The Elephant Man: Excuse Me While I Go Cry Myself To Sleep

The next movie we'll be watching is David Lynch's The Elephant Man, starring John Hurt and Anthony Hopkins.  It's the story of a severely deformed man who struggles to find his place in Victorian England.  It also makes me cry like a baby.

The Elephant Man is the story of a London doctor named Dr Treves, and the relationship he develops with the severely deformed John Merrick (the eponymous Elephant Man).  Merrick has been mistreated as part of a freak show, and Treves quickly relocates him to a hospital.

It doesn't take him long to teach John to repeat phrases, but it takes a surprising amount of screen time before Merrick pulls a Good Will Hunting and we discover that he's much, much smarter than he appears.  He just has a hard time talking, because of the giant tumor on his face that messes up his mouth.

No.  This is not going to be a happy movie.  Anyone looking for light-hearted fare, the exits are to the left and right at the back of the theater.  Those of you who remain, the balconies are available for jumping off of.

Merrick becomes something of a Victorian celebrity/object of curiosity/flavor of the week as his situation becomes known and attracts members of high society.  In particular, a popular stage actress and a princess.

Unfortunately, the dude who works the night shift decides to run an after hours peep show where prostitutes and other ne'er-do-wells can sneak into Merrick's room, gawk at him, pour liquor down his throat, and...make girls kiss him?  There's something so wrong and uncomfortable about this entire state of affairs.

After a brief stint back with his old master (freak show owner) which turns out to be a supernaturally bad idea, he manages to make his way back to the hospital (which some help from his fellow "freaks"...solidarity, what what?).  When it becomes clear that he's dying.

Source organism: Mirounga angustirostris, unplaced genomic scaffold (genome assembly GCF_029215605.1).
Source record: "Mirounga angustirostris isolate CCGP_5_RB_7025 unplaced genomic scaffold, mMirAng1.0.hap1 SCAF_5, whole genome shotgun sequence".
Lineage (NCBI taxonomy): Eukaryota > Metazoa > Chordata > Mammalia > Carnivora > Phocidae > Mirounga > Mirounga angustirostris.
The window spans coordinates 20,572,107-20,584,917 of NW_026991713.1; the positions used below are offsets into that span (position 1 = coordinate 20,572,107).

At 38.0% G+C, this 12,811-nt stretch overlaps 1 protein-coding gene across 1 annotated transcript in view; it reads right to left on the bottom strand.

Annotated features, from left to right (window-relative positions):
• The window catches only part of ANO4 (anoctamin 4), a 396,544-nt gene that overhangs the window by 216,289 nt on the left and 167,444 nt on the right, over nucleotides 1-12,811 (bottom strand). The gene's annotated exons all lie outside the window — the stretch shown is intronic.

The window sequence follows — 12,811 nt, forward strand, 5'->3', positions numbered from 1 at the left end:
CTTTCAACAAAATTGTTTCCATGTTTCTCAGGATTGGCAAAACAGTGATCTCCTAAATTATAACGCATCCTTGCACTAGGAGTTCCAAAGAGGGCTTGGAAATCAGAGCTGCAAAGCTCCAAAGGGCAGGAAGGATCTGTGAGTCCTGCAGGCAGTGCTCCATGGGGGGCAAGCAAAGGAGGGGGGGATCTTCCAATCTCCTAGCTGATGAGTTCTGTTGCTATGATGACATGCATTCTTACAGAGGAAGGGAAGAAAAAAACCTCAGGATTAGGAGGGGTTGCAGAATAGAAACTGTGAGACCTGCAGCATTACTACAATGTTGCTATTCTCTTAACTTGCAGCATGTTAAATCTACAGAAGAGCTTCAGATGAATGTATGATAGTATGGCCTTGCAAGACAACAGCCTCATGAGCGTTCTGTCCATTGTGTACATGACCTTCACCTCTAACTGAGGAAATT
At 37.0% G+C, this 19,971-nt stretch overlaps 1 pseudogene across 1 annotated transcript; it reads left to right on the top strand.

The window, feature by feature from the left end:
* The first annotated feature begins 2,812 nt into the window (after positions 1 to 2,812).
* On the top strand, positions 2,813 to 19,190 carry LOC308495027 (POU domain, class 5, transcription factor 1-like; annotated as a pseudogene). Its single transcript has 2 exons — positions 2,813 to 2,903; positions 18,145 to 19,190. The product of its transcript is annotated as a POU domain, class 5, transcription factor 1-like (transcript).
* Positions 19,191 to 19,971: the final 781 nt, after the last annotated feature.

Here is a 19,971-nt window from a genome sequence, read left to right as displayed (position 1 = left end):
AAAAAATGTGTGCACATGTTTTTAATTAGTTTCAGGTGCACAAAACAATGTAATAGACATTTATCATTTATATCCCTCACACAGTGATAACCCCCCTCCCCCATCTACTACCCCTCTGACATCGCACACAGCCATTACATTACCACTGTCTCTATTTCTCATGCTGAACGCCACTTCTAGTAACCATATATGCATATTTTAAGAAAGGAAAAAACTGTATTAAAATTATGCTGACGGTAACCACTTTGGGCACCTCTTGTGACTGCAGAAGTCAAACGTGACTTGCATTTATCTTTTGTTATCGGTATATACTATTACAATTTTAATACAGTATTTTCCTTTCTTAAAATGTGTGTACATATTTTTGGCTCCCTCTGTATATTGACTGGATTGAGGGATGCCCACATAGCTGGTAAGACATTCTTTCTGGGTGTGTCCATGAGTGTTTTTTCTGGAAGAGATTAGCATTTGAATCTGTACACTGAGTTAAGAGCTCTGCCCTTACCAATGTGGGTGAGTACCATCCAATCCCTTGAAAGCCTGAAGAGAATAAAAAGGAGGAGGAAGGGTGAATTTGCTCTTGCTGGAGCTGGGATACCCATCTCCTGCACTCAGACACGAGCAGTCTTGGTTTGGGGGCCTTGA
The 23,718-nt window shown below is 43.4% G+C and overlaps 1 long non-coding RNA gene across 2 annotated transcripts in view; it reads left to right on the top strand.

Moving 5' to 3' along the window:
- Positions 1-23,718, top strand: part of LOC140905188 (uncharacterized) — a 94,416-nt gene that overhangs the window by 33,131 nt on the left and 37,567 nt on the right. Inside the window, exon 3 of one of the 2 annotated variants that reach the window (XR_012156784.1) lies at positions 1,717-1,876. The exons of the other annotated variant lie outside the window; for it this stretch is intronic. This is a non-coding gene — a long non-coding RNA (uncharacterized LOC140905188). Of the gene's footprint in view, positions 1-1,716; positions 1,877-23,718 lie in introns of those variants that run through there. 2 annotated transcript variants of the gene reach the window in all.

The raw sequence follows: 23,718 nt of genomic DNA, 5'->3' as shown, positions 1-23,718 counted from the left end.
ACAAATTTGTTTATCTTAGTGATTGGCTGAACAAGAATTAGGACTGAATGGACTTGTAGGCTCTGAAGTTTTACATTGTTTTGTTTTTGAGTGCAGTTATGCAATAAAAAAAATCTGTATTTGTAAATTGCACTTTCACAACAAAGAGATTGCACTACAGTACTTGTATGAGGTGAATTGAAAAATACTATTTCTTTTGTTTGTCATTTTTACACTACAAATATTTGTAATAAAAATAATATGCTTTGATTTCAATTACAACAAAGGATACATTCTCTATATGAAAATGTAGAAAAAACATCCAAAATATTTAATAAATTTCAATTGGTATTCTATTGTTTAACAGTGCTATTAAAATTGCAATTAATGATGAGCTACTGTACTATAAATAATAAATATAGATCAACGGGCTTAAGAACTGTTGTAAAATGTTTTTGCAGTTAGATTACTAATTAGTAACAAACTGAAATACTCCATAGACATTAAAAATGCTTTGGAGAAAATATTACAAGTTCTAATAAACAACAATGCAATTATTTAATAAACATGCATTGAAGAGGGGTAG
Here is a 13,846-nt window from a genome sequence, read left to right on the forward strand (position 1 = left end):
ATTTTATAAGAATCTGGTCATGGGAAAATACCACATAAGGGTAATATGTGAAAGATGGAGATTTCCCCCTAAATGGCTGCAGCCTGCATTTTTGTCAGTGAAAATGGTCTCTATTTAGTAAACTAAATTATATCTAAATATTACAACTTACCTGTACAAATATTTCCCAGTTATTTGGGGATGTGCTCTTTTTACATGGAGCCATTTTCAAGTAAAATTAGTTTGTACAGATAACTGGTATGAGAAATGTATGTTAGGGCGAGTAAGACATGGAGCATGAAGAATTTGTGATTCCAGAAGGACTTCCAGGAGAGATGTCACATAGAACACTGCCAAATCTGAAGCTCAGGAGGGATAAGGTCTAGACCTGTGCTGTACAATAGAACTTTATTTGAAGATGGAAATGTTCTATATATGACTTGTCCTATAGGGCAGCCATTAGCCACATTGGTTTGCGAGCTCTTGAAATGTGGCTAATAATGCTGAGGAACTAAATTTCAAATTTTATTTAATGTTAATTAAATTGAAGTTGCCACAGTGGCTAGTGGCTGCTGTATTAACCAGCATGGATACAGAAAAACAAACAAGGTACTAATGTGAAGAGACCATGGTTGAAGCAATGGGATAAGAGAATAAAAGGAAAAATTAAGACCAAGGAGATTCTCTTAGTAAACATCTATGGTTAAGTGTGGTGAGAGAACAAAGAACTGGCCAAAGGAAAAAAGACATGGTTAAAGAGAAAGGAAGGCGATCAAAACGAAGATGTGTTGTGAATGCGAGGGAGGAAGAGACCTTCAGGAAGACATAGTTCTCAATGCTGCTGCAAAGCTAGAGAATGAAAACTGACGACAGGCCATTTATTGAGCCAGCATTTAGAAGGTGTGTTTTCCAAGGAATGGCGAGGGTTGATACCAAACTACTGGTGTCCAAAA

John goes to the theatre for the first time ever, has a wonderful evening...and then comes home to commit suicide by suffocating himself with the weight of his own head.

Like I said...the balcony is available if you feel that you can no longer keep on living.

Random Musings:

  • The imagery at the beginning of the film is pretty cool, with the juxtaposition of the elephants and John Merrick's mother.  This is a fairly conventional film by Lynch's standards, but there's still bits like that where he's able to leave his artistic mark.

  • I like that this movie brings up the issue of freak shows and whether or not they're acceptable.  Most of the exhibits in these shows really had no other means of making a living, so by shutting down the freak shows to protect them, they were often denying the "freaks" their only opportunity to provide for themselves and live somewhat independently.  All of this is making me want to watch the movie Freaks right now.

One of us, one of us!

  • It's such a haunting image when he walks into the hospital with a cap, a sack over his head, and a cane.  So unbelievably sad and I'm not even 20 minutes into the film yet.

  • Love how even the doctor talks about how pathetic and disgusting he is right in front of him.  And I'm a little uncomfortable with the fact that Treves just decides that he's going to examine Merrick, without waiting to see if he's ok with it.

  • First scene where I start to lose it: when Merrick meets Mrs Treves and shows her a picture of his mother, talking about how beautiful she was.  And she bursts into tears.  Right there with you, sweetheart.

  • Is it just me, or is Mrs Robinson sort of carrying a torch for the Elephant Man?  She definitely wants to hit that hard.  But seriously, I found it so depressing that after Mrs Kendall went to see Merrick, all the high society people suddenly want to meet him.  Because it's fashionable to be able to tell people that you're BFFs with the Elephant Man.  And poor John is so innocent and desperate for affection that he doesn't realize they're treating it like a high class freak show.

  • Oh my merciful Zeus, I lose my shit when they give John the fancy dressing case and he's so overwhelmed and he just keeps repeating, "My friends".

And it makes it all the more tragic in the next scene when he's using it to spiff himself up and those ass monkeys break into his room.  It's pretty freaking sad when the Elephant Man is by far the least grotesque person in the room.  I'm sorry, these people are going to rot in hell.

  • Can someone please take the little urchins at the train station who are mean to poor John and throw them into the path of an oncoming train?  Please and thank you.  Seriously, what kind of asshole shoots spitballs at a random disable person at a train station?  More importantly, how is it that no one's ever kicked the ever-loving shit out of him?